The nene goose is considered the rarest goose in the world since it’s an endemic species to Hawaii and has been recognized as the official state bird of Hawaii since 1957. Photo taken by our wildlife biologist, Sean M. in Hakalau, Hawaii.

Embracing biodiversity — Happy Endangered Species Day!

May 19, 2017

Every year, the third Friday in May is an opportunity to recognize wildlife conservation and restoration, and biodiversity across the globe on Endangered Species Day.

Nene geese, like the pair pictured above, are listed as endangered and considered to be the rarest goose species in the world since it is native to Hawaii. Like other geese, nene are monogamous and prefer to mate for life but will find another mate if one is lost. They’re a revered species in the islands and have been recognized as the official state bird since 1957. According to the U.S. Fish & Wildlife Service (FWS), Hawaii has the largest number of listed endangered or threatened species, the nene being 1 of over 500 animal and plant species listed. California is the next closest state with just over 300 species listed. This is important because it shows just how biodiverse our environment in Hawaii is and why we need to preserve it.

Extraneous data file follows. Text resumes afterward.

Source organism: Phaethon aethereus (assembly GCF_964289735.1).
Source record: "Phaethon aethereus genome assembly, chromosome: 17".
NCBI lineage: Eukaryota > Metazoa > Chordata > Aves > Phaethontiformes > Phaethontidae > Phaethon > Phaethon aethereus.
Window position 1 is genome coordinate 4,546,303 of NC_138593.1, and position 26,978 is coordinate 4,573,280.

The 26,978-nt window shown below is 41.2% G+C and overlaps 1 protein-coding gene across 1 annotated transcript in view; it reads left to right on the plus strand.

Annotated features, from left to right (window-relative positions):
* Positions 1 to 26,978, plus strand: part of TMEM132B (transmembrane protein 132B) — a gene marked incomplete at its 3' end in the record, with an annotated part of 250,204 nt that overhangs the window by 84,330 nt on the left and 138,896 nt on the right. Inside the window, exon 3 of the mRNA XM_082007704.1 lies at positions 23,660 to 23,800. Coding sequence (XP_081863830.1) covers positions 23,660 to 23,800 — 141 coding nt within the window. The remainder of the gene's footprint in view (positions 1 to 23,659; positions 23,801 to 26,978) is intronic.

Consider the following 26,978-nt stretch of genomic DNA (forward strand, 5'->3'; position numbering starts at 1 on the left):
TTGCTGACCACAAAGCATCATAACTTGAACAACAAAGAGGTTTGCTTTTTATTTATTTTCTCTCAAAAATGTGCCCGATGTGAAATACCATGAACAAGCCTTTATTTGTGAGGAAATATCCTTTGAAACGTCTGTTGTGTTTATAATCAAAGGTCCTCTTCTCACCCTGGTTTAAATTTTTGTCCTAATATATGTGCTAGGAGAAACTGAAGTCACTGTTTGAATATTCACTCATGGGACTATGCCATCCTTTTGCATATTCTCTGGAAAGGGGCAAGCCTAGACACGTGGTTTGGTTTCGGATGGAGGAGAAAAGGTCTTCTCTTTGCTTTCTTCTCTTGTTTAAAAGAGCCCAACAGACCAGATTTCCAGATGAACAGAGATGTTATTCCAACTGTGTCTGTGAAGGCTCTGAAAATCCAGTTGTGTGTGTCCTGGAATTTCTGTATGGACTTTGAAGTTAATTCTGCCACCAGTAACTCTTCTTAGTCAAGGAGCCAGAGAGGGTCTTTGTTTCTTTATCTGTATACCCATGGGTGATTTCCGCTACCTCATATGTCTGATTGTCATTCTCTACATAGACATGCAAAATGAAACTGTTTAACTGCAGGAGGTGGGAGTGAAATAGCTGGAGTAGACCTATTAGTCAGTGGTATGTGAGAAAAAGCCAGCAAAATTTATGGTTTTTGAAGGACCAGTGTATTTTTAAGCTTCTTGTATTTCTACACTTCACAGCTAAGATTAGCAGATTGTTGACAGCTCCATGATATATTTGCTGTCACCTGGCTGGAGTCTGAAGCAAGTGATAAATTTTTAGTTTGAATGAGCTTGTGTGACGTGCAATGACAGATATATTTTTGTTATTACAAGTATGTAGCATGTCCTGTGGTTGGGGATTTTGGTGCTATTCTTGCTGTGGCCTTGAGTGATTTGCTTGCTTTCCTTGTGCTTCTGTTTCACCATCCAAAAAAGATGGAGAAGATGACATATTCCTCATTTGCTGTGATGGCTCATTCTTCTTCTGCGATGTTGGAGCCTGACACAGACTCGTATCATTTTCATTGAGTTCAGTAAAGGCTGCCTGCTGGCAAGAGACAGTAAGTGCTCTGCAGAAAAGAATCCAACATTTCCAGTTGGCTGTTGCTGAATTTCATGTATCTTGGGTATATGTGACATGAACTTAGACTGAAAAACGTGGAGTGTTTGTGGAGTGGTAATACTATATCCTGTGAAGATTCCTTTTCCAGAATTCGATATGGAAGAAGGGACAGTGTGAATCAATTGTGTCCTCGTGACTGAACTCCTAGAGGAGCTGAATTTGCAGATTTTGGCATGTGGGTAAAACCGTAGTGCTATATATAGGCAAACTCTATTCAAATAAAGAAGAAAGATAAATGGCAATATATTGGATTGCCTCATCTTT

Volunteers help treat and remove invasive plants in the Honouliuli Forest Reserve in partnership with the Trust for Public Land.

Protecting our environment is important to our customers and communities so we actively strive to share this responsibility. From helping with albizia control efforts in Puna, to spending a day on the land restoring the Heeia wetlands; to helping native plants and endemic species thrive in the Honouliuli Forest Reserve or giving out native plants at our annual Arbor Day tree giveaways, our employees host and participate in a variety of events that benefit and improve this beautiful place we call home.

Volunteers participate in a community workday to restore the Heeia wetlands in partnership with Kakoo Oiwi.

Our commitment to environmental stewardship runs deeper through the efforts of our in-house wildlife biologist, who helps identify emerging protected and endangered species issues, develops protocols and procedures for minimizing our impact and provides training to personnel.

Learn more about how we’ve worked with our communities to embrace our commitment to protecting our environment and how you can be a part of it too: Happy Endangered Species Day!